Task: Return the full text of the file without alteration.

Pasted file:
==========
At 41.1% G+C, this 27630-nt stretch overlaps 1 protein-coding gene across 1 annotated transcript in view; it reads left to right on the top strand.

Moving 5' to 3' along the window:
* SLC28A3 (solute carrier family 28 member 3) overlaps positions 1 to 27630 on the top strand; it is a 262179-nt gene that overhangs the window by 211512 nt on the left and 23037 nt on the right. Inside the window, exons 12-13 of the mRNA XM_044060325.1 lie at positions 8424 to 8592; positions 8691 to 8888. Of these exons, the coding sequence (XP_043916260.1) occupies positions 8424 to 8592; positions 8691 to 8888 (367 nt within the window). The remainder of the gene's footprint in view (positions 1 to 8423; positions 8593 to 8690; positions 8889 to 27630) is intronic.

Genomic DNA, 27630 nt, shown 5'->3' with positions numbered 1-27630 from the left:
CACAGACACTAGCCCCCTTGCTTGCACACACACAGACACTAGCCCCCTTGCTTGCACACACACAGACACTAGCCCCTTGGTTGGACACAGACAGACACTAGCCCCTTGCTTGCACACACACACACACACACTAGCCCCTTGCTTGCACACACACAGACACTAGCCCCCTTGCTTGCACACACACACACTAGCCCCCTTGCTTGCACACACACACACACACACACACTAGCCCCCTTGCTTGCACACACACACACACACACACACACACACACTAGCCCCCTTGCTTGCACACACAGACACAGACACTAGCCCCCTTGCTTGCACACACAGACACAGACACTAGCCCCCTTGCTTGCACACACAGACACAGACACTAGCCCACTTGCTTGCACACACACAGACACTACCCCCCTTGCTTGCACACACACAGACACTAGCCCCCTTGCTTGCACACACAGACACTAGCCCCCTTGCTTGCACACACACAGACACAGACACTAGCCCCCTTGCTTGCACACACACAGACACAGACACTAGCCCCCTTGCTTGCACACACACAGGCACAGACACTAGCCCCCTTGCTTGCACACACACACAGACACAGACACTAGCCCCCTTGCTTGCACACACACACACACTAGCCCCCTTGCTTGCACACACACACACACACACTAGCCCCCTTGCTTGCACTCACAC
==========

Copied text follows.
At 41.1% G+C, this 27630-nt stretch overlaps 1 protein-coding gene across 1 annotated transcript in view; it reads left to right on the top strand.

Moving 5' to 3' along the window:
* SLC28A3 (solute carrier family 28 member 3) overlaps positions 1 to 27630 on the top strand; it is a 262179-nt gene that overhangs the window by 211512 nt on the left and 23037 nt on the right. Inside the window, exons 12-13 of the mRNA XM_044060325.1 lie at positions 8424 to 8592; positions 8691 to 8888. Of these exons, the coding sequence (XP_043916260.1) occupies positions 8424 to 8592; positions 8691 to 8888 (367 nt within the window). The remainder of the gene's footprint in view (positions 1 to 8423; positions 8593 to 8690; positions 8889 to 27630) is intronic.

Genomic DNA, 27630 nt, shown 5'->3' with positions numbered 1-27630 from the left:
CACAGACACTAGCCCCCTTGCTTGCACACACACAGACACTAGCCCCCTTGCTTGCACACACACAGACACTAGCCCCTTGGTTGGACACAGACAGACACTAGCCCCTTGCTTGCACACACACACACACACACTAGCCCCTTGCTTGCACACACACAGACACTAGCCCCCTTGCTTGCACACACACACACTAGCCCCCTTGCTTGCACACACACACACACACACACACTAGCCCCCTTGCTTGCACACACACACACACACACACACACACACACTAGCCCCCTTGCTTGCACACACAGACACAGACACTAGCCCCCTTGCTTGCACACACAGACACAGACACTAGCCCCCTTGCTTGCACACACAGACACAGACACTAGCCCACTTGCTTGCACACACACAGACACTACCCCCCTTGCTTGCACACACACAGACACTAGCCCCCTTGCTTGCACACACAGACACTAGCCCCCTTGCTTGCACACACACAGACACAGACACTAGCCCCCTTGCTTGCACACACACAGACACAGACACTAGCCCCCTTGCTTGCACACACACAGGCACAGACACTAGCCCCCTTGCTTGCACACACACACAGACACAGACACTAGCCCCCTTGCTTGCACACACACACACACTAGCCCCCTTGCTTGCACACACACACACACACACTAGCCCCCTTGCTTGCACTCACAC